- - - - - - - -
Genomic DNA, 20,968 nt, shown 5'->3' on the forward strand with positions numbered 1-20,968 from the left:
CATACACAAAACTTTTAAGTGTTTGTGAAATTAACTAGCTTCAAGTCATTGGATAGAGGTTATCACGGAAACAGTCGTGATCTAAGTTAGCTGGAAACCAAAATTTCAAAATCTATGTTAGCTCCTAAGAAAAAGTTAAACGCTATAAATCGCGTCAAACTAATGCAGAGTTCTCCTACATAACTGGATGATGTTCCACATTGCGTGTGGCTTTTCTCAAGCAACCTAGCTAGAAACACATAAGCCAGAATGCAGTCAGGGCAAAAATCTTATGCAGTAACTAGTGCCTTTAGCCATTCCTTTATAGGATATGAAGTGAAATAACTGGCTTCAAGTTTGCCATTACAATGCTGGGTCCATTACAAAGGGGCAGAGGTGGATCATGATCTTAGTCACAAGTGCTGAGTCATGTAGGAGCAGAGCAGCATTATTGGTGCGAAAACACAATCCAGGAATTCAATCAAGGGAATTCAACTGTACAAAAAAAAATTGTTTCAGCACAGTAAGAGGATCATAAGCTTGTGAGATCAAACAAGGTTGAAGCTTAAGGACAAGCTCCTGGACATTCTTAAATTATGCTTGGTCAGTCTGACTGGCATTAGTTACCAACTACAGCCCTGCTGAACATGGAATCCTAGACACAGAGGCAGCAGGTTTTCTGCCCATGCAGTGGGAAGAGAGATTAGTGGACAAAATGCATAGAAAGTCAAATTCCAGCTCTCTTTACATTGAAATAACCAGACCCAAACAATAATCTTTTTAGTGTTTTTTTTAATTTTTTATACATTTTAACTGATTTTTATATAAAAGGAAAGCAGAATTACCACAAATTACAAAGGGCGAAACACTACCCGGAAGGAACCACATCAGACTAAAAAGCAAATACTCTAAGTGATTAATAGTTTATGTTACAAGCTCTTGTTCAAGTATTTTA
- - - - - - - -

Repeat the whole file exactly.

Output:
Genomic DNA, 20,968 nt, shown 5'->3' on the forward strand with positions numbered 1-20,968 from the left:
CATACACAAAACTTTTAAGTGTTTGTGAAATTAACTAGCTTCAAGTCATTGGATAGAGGTTATCACGGAAACAGTCGTGATCTAAGTTAGCTGGAAACCAAAATTTCAAAATCTATGTTAGCTCCTAAGAAAAAGTTAAACGCTATAAATCGCGTCAAACTAATGCAGAGTTCTCCTACATAACTGGATGATGTTCCACATTGCGTGTGGCTTTTCTCAAGCAACCTAGCTAGAAACACATAAGCCAGAATGCAGTCAGGGCAAAAATCTTATGCAGTAACTAGTGCCTTTAGCCATTCCTTTATAGGATATGAAGTGAAATAACTGGCTTCAAGTTTGCCATTACAATGCTGGGTCCATTACAAAGGGGCAGAGGTGGATCATGATCTTAGTCACAAGTGCTGAGTCATGTAGGAGCAGAGCAGCATTATTGGTGCGAAAACACAATCCAGGAATTCAATCAAGGGAATTCAACTGTACAAAAAAAAATTGTTTCAGCACAGTAAGAGGATCATAAGCTTGTGAGATCAAACAAGGTTGAAGCTTAAGGACAAGCTCCTGGACATTCTTAAATTATGCTTGGTCAGTCTGACTGGCATTAGTTACCAACTACAGCCCTGCTGAACATGGAATCCTAGACACAGAGGCAGCAGGTTTTCTGCCCATGCAGTGGGAAGAGAGATTAGTGGACAAAATGCATAGAAAGTCAAATTCCAGCTCTCTTTACATTGAAATAACCAGACCCAAACAATAATCTTTTTAGTGTTTTTTTTAATTTTTTATACATTTTAACTGATTTTTATATAAAAGGAAAGCAGAATTACCACAAATTACAAAGGGCGAAACACTACCCGGAAGGAACCACATCAGACTAAAAAGCAAATACTCTAAGTGATTAATAGTTTATGTTACAAGCTCTTGTTCAAGTATTTTA